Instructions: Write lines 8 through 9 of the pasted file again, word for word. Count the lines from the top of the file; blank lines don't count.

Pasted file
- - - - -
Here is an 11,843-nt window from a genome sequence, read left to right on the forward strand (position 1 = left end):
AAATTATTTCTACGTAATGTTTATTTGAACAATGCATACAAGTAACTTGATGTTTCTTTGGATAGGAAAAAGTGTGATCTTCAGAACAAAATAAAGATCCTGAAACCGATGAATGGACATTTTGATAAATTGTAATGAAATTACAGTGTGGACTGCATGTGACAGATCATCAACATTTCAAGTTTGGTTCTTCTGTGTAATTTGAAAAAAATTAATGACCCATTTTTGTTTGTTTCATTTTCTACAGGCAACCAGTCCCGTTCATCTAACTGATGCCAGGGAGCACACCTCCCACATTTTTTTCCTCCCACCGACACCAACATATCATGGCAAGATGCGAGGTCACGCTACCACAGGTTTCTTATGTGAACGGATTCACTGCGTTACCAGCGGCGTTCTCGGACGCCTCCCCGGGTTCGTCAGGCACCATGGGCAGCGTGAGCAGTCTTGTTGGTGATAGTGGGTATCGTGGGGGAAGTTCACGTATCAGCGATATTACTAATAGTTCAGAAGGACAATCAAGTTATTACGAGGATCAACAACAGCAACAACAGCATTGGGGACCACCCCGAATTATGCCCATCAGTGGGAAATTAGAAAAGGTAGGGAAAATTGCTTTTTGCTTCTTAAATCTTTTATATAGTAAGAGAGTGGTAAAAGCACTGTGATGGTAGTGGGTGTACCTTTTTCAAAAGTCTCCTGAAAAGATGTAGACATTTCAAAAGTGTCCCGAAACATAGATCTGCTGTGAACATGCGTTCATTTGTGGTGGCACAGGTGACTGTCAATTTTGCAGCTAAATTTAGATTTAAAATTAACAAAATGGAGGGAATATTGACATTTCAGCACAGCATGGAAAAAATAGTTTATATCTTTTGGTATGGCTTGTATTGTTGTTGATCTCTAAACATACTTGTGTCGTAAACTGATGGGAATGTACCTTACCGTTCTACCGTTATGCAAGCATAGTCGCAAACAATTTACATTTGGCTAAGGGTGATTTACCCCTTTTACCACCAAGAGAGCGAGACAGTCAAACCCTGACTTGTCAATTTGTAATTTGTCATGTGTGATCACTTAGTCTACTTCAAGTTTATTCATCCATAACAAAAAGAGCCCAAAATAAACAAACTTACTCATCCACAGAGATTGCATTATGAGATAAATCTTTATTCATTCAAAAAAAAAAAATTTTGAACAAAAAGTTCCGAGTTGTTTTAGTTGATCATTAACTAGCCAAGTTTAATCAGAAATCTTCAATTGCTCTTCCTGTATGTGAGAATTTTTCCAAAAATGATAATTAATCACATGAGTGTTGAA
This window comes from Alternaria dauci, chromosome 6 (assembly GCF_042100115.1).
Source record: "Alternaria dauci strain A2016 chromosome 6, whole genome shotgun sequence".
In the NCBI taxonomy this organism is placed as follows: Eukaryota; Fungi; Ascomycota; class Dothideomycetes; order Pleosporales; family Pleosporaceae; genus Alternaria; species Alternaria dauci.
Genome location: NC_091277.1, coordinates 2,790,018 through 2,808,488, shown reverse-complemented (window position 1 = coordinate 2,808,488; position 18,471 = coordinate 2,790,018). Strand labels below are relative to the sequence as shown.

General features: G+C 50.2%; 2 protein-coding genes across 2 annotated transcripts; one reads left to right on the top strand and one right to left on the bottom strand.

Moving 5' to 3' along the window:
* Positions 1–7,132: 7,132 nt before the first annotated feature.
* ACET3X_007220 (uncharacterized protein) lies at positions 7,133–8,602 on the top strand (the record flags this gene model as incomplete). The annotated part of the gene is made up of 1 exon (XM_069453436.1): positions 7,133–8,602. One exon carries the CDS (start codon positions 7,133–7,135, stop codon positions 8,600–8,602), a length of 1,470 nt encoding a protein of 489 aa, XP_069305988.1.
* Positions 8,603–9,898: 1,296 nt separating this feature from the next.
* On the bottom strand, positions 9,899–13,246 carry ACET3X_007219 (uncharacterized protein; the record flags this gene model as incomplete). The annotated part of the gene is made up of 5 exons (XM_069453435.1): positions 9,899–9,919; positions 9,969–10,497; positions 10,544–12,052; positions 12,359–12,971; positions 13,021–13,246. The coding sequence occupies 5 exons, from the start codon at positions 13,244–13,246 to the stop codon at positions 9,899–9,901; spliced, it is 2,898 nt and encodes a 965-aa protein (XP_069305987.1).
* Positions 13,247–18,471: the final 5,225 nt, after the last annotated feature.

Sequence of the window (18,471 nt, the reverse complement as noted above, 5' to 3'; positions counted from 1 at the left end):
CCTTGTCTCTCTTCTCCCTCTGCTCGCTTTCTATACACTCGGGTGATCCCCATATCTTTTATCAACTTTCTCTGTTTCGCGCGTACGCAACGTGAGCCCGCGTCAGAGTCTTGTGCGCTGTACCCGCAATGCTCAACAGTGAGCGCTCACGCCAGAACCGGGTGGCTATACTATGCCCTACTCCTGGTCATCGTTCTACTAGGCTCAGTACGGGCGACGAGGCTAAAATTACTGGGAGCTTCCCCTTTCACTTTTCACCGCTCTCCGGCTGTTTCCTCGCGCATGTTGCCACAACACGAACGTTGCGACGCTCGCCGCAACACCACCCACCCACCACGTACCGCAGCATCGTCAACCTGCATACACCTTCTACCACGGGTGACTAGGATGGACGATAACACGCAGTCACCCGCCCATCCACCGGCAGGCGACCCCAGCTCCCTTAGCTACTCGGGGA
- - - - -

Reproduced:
Moving 5' to 3' along the window:
* Positions 1–7,132: 7,132 nt before the first annotated feature.